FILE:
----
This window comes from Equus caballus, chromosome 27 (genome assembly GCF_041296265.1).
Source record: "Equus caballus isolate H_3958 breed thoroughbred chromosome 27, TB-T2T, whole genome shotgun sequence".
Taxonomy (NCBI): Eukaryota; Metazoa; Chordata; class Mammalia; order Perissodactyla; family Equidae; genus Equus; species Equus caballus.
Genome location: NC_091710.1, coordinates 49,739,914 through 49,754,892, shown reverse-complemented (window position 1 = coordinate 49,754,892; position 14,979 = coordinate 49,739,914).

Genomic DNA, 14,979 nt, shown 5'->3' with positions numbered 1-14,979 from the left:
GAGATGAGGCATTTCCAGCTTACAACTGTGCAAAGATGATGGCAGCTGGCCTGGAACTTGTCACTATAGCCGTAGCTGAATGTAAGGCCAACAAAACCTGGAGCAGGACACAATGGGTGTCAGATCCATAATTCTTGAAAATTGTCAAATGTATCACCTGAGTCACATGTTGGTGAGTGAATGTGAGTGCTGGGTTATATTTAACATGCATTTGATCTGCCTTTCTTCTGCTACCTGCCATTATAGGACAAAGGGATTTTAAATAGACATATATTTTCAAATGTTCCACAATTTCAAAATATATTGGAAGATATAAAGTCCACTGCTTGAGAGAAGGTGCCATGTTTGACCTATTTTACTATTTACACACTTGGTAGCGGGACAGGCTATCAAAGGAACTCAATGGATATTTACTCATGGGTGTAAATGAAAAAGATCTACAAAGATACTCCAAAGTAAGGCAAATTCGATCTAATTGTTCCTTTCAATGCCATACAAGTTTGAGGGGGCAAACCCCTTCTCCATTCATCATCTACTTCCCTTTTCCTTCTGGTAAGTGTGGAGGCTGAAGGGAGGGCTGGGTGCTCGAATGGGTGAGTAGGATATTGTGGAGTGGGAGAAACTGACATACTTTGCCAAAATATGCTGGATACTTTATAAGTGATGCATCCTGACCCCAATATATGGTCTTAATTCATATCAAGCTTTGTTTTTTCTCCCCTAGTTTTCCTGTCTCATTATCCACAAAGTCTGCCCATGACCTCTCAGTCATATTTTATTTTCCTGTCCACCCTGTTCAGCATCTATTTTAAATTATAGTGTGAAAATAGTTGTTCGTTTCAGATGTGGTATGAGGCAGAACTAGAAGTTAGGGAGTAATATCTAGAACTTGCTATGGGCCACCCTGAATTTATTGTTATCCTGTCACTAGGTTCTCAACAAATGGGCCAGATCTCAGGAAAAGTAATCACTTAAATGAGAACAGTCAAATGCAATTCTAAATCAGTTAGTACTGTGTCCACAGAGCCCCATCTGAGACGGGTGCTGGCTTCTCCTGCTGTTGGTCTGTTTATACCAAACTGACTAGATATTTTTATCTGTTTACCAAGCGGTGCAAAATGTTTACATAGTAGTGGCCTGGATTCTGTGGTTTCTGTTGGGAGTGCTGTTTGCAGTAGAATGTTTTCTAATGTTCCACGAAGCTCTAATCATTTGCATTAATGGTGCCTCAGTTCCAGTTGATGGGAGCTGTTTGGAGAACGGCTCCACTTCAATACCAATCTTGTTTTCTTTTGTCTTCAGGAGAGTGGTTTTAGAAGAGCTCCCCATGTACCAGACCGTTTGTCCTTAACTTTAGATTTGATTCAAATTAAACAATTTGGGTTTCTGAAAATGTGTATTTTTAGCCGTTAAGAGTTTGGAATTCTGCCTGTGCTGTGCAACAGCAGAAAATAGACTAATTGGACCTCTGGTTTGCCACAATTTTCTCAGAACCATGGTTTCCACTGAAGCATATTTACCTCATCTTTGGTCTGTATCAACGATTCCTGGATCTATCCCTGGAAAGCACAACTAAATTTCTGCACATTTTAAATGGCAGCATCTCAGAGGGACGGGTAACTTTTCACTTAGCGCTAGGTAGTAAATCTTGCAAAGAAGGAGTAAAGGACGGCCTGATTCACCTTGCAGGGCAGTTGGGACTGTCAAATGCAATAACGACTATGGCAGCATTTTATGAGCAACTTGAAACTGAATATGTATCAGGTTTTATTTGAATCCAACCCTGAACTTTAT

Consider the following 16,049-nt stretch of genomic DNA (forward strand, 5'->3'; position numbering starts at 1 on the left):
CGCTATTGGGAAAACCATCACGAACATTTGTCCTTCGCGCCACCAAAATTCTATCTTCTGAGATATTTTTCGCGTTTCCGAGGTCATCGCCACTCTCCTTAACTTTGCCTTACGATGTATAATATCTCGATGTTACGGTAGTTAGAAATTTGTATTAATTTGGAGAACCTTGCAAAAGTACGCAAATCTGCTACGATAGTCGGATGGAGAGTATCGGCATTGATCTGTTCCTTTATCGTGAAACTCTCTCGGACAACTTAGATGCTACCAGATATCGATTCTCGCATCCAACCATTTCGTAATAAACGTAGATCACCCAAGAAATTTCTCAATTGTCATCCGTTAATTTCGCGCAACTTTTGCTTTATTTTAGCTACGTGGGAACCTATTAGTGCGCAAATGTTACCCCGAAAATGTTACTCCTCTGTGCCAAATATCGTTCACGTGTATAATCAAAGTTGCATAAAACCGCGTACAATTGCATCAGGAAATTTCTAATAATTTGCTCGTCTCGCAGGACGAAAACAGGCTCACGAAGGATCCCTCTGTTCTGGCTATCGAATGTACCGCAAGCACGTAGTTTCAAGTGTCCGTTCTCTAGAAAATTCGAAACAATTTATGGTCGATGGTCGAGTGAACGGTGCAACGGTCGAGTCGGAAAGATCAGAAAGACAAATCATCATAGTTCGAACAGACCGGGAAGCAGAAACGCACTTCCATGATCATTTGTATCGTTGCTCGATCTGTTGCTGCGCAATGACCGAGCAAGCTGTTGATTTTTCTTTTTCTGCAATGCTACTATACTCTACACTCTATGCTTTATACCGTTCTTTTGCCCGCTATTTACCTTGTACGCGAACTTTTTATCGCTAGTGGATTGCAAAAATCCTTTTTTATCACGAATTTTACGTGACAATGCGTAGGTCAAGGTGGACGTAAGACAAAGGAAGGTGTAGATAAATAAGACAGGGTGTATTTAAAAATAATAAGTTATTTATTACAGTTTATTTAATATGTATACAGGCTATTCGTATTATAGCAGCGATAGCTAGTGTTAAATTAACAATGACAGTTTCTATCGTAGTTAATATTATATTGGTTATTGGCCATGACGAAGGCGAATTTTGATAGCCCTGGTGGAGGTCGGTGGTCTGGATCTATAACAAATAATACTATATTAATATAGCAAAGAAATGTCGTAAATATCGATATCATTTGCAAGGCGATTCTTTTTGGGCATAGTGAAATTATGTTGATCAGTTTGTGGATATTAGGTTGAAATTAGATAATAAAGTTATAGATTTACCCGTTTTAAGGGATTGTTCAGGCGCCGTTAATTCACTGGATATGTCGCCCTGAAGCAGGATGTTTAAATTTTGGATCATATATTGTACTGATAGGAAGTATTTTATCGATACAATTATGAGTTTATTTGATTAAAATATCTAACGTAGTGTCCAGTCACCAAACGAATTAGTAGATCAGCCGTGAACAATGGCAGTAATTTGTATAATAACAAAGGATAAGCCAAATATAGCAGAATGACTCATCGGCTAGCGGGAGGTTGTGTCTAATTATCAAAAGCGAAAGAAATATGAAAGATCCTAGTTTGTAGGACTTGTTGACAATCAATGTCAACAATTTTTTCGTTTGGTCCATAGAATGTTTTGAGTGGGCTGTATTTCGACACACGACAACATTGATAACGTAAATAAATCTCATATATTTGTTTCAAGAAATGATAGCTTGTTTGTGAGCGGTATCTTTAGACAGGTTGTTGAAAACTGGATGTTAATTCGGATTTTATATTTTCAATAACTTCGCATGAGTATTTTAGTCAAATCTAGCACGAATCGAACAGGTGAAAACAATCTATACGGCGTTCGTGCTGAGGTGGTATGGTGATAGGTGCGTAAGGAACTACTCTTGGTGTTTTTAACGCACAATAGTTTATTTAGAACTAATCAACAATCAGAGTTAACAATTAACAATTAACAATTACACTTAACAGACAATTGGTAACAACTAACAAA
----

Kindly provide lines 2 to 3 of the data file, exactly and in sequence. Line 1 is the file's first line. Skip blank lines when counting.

Source record: "Equus caballus isolate H_3958 breed thoroughbred chromosome 27, TB-T2T, whole genome shotgun sequence".
Taxonomy (NCBI): Eukaryota; Metazoa; Chordata; class Mammalia; order Perissodactyla; family Equidae; genus Equus; species Equus caballus.